Tuesday, January 24, 2023

Book Review - This Side of the Fire by Jonathan Maule

This Side of the Fire by Jonathan Maule

Reviewed by Greg Gilbert, Professor Emeritus/Trustee, Copper Mountain College, Joshua Tree, California


How many times did I set this book down, mid-poem, at a phrase, an image, and stare into my own depths, lost within the sharp profundity of the moment? Page after page, no decorative contrivances, but poetry as scalpel, filleting layers of memory to translucence. Maule does not spare himself nor the reader. His poetry is a stunning mix of self-evisceration, absurdist humor, beauty, and insights. He asks, “Have you ever witnessed the death of your ego? / a complete oyster-shuck detachment of self?” He convinces himself “that everything abandoned / is kin,” and we, the audience, are drawn into his complex singularity, a dynamic unity as varied as a clenched fist or an instant of exultation.


This Side of the Fire is comprised of four sections and opens with “Letters to Red,” epistolatory poems that strive to fill the negative space left by his sister: “my mind is not a cage / I can render you here.” He can see her “bringing water to a child / or tucking bullets into the sleep of a magazine.” The author asks, “would I trade you being gone / for what I’ve written?” He says, “I never gave you […] a poem you may fold / into a star.” “Letters to Red” are at once penance and absolution, poems that broke my heart and spilled love into me.


Section II, “Idaho,” serves up the artist as a young man “who blew up mailboxes [and] said so many / stupid things to young women.” The poetry is spare and unsparing while recalling the suicide of “S,” “Anyway, we’re all headed for more death and words.” Maule recalls the summer his father came home after flying over “oceans of Sitka spruce” looking for oil leaks, their days cutting linoleum, roofing, and then the separation, how he “watched him fly away / a coin sinking into the well of the sky.” He writes of his mother who “sang hymns / stirred butter into macaroni / and with the same wooden spoon / played him like a drum.” Memories unspool, truancy from Boise High, boys being boys, nights “pitching empties like sardines,” “a fur of cannabis and pills.” And young Jonathan Maule performing his music at the white Baptist church, “no backbeat, nothing in the shape of a gift / for women and their hips.” The first two sections move us through time, a retrospective of loss and of a young man trying to find his way.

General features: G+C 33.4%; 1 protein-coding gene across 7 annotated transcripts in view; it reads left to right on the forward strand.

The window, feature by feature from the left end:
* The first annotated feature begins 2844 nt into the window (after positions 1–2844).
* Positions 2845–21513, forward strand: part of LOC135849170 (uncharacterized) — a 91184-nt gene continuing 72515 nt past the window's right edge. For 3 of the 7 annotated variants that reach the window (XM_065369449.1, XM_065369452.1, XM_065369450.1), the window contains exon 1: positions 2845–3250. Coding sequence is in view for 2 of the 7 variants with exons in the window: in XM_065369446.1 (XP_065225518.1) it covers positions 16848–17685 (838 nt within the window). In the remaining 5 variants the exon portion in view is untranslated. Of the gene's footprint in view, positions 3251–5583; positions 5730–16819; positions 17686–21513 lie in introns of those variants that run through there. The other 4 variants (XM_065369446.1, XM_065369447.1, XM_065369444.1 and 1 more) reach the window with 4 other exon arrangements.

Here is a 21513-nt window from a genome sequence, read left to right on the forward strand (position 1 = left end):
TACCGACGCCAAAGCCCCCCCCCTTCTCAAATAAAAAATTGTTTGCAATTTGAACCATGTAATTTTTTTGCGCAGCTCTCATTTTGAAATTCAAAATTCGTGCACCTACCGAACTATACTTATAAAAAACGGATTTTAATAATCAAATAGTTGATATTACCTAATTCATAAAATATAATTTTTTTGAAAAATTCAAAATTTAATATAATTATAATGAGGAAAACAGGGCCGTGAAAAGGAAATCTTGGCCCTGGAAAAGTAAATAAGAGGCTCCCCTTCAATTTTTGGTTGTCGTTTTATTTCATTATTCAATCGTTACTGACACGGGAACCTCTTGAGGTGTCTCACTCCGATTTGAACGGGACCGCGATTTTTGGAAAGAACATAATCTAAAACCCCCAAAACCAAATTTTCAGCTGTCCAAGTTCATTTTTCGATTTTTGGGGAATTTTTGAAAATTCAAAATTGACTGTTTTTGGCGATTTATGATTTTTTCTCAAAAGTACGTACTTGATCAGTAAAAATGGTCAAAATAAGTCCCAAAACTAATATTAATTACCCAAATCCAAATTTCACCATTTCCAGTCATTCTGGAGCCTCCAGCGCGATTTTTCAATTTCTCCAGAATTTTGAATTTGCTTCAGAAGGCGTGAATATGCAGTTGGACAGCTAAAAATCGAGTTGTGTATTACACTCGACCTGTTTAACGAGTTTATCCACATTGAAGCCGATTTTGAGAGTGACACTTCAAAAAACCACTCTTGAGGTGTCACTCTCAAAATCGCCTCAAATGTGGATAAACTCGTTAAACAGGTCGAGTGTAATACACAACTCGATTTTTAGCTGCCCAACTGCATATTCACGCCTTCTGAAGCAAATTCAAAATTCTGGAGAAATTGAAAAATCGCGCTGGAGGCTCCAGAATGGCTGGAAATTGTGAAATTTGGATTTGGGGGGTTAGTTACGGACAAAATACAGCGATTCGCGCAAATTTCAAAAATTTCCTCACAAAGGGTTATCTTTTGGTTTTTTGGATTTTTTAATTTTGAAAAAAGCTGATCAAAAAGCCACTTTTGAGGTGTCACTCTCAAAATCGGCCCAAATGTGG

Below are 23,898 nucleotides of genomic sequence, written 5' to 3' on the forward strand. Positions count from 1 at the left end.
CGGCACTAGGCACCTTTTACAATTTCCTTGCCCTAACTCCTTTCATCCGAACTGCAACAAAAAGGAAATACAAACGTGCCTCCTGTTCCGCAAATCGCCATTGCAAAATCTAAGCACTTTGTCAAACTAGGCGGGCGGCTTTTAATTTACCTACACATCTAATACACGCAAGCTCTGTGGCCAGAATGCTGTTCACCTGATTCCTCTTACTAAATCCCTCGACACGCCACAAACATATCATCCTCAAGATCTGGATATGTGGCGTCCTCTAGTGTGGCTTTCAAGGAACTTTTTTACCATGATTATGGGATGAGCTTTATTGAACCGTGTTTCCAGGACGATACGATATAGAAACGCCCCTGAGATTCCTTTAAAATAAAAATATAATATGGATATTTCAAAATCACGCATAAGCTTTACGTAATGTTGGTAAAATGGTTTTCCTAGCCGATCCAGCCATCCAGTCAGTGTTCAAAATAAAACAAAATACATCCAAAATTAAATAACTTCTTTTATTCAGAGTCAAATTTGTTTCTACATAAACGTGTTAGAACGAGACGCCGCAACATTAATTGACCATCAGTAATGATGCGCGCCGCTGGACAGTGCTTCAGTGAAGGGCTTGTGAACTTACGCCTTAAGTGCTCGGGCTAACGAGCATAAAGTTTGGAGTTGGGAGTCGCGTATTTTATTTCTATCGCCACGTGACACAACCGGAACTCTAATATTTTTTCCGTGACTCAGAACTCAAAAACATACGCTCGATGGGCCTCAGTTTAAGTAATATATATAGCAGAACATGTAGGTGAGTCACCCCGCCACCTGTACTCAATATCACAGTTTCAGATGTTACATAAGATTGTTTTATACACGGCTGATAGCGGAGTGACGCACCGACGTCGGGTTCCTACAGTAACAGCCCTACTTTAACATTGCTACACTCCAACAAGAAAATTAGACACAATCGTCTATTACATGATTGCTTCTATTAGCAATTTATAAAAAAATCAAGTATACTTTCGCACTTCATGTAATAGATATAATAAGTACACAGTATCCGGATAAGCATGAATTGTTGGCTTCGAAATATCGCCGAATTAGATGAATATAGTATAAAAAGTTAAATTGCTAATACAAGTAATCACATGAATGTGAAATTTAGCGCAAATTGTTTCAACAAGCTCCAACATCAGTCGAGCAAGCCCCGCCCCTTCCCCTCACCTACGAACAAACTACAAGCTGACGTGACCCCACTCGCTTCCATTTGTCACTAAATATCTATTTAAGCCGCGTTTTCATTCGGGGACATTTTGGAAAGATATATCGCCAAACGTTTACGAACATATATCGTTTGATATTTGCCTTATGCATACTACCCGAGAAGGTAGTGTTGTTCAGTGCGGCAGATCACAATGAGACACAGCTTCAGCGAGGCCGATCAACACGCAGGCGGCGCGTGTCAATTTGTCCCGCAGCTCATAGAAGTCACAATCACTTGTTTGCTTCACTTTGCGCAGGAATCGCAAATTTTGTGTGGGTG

Section III, “California,” and the author has migrated to Hollywood where he waits tables, where “Truth is whatever gets repeated,” and “Every scar is a story.” In Hollywood, he finds himself “fighting upstream with trays of sloshing martinis,” and he finds himself in Wilcox Station, “In a jail cell” and, perhaps once again, invoking his sister, “Suppose I thought of you then / in the falling.” In these moments of samsara, the memory of his sister, or perhaps of “the young man / I nearly killed,” brings him to himself, a theme symbolized by the “stillness” of another prisoner, an unknown helper who “reclines on his bunk / with a copy of the Times.” Maule writes of a stone basin, “the idea of water,” and life where one subsists on “the food of a simple lie: we will be ok / we will be ok.” This mantra to survival, we learn, is a preamble to his subsequent confinement in the Twin Towers, the twins being the world’s largest jail facility and the world’s largest mental health facility, a place where “there are no clocks / so time dies the way it does in a casino.” There, his poems evince a hunger for drugs, “…the wrinkled flag / of a wrecked balloon,” the abyss that must surely fuel the author’s rebirth.


The California section shifts from the Twin Towers to the Hi-Desert, an abrupt transition employing the deus ex machina like miracle of a graduate degree. Maule is teaching composition at the Marine Corps Air Ground Combat Center where he asks “young Marines to imagine their enemies.” He has made a home “next to a blown-out chicken coop.” His proximity to the Base recalls Hollywood, “the night after we carry a / sidewalk couch back to our apartment / we wake to a helicopter / and god’s swinging eyeball.” And he asks the irreducibly poignant question, “what does it mean / that I never know / where the shooting is coming from?” He writes of “the worn logo on god’s gunnysack,” and declares, “The next time I’m arrested / may it be for corrupting the youth.”


The fourth and final section is appropriately titled “CODA,” and leaves us experiencing the final circle of his, of our, shared journey.

This Side of Fire is a hero’s journey, departure, initiation, and return. Jonathan Maule returns to discover his higher innocence and the gift of the goddess, the first-person-plural that remains grounded in the world, “waiting for our dogs to urinate.” While at the Marine Base, Jonathan has become the teacher, the guide for others, the logos for those who are experiencing their own departures.